Robert Barry

(b. 1936, New York, lives and works in Teaneck, New Jersey)

“I like to use words because they come from us. They don’t exist in nature. Even as silent objects, they speak to us. I’m not telling a story, or creating a narrative, or even commenting on the space. In fact, I try to activate the space around the words. Hopefully the viewers will see themselves reflected in the words, in more ways than one.” Robert Barry (2010)

Words are the backbone of Robert Barry’s artistic oeuvre and he has compiled lists of them intuitively over the years, creating new meanings through the way they are used, where and how they are positioned. They evoke mental states of flux or contemplation and declare to the viewer a temporal and psychic intangibility. Rather than analytical or critical language, or part of a text, these words are used individually for their capability to suggest impressions a work of art can engender. They work through insinuation and they address a multiplicity of senses that involve associations with the architectural or psychological context they are meant to evoke.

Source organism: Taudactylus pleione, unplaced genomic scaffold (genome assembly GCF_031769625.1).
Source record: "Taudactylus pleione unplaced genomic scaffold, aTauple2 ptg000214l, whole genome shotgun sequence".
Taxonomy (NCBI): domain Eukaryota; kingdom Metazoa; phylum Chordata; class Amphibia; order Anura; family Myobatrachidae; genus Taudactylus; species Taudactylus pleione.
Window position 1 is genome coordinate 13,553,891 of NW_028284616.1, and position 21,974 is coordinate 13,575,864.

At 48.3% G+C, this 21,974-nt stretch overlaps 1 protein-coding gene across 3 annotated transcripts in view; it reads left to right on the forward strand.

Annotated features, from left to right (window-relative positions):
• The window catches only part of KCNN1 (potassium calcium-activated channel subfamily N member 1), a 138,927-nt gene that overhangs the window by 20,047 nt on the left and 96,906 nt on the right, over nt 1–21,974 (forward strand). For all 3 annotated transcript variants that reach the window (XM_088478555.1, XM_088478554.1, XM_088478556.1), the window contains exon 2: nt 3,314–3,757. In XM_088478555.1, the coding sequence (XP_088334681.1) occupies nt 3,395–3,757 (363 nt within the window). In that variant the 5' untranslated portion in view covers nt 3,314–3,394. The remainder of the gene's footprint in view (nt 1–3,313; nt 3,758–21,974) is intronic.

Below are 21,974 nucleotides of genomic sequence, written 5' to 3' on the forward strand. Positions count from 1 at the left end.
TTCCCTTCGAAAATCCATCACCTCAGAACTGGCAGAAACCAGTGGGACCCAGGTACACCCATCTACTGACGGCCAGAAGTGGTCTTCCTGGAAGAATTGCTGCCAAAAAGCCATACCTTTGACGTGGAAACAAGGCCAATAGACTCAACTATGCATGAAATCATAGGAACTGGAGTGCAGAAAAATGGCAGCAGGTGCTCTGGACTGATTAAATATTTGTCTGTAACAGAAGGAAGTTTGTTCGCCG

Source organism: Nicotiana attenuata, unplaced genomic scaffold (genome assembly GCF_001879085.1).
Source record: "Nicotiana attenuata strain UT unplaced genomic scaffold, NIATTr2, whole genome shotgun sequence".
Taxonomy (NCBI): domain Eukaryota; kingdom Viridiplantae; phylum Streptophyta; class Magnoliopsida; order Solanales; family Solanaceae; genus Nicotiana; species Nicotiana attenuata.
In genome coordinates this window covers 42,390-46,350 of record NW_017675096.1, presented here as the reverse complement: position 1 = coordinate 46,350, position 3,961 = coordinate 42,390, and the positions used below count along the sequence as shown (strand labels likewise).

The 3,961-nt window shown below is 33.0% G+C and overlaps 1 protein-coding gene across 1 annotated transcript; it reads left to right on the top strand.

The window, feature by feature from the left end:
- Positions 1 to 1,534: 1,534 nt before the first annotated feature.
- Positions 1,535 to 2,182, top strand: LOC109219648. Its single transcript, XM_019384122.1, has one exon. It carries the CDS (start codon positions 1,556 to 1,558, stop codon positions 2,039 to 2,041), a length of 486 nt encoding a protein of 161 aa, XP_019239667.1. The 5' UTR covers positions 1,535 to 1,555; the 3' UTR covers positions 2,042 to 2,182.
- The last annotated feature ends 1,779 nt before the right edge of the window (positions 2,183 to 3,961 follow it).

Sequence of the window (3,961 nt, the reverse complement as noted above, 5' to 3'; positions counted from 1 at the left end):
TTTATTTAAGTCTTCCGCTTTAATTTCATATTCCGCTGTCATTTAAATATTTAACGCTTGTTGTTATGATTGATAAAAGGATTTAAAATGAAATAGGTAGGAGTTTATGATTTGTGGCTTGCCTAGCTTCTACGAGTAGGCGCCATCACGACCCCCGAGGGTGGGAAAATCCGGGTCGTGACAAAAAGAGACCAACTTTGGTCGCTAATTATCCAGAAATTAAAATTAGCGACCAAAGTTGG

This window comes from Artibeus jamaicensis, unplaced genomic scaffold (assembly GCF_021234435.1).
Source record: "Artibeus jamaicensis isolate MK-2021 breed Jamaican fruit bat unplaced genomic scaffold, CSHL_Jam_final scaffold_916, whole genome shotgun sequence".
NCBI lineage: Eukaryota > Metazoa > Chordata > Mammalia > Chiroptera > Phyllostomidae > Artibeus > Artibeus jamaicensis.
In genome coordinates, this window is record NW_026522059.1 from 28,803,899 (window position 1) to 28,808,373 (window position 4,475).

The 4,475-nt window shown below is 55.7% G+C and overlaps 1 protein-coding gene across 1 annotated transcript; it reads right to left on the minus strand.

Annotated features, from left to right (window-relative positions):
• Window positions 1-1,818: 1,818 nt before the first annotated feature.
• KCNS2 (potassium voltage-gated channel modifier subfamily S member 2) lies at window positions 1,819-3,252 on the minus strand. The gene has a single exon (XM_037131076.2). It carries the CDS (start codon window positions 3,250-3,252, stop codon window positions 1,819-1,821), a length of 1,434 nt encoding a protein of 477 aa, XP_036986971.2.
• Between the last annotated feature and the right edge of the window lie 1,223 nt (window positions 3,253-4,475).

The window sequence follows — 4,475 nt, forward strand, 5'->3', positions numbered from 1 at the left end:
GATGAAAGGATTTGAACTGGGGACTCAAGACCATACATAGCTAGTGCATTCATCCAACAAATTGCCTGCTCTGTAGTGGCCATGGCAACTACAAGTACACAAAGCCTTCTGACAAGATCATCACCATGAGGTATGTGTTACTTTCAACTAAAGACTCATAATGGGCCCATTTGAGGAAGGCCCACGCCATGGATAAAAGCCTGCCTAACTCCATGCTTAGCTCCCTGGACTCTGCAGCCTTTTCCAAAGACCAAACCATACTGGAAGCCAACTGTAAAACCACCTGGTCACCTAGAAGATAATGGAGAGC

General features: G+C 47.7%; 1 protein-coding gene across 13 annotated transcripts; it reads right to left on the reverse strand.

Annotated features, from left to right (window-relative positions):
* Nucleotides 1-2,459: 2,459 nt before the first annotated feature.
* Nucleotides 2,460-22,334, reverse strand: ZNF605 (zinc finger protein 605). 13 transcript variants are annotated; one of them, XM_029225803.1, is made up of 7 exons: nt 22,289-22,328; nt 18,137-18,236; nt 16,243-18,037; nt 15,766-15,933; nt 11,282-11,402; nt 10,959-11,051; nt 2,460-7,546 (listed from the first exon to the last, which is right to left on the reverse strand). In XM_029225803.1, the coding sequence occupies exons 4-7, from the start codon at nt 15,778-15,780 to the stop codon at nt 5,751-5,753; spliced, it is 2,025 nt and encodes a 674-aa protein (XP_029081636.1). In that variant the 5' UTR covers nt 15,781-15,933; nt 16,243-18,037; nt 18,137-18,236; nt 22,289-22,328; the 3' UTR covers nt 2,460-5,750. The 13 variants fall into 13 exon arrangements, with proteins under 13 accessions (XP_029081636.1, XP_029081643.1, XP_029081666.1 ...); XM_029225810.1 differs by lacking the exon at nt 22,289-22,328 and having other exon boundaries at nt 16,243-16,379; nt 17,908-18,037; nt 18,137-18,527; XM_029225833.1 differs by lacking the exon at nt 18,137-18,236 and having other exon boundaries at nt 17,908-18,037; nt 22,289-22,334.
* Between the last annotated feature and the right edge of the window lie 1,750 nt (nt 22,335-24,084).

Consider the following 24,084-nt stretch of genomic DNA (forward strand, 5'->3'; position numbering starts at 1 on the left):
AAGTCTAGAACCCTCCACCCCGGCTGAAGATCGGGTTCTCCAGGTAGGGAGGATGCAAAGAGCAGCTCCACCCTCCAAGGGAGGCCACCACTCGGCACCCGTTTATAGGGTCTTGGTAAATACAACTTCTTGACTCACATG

A second constant of Barry’s work is a focus on space and the space between: objects/words, time, the artist and the viewer. The “idea” of an artwork is as important as the actual object. The manifestation of this credo has led Barry to explore the dematerialization of the art object via working in a variety of unorthodox and sometimes intangible media such as magnetism, thoughts, ultrasonic sound and inert gases.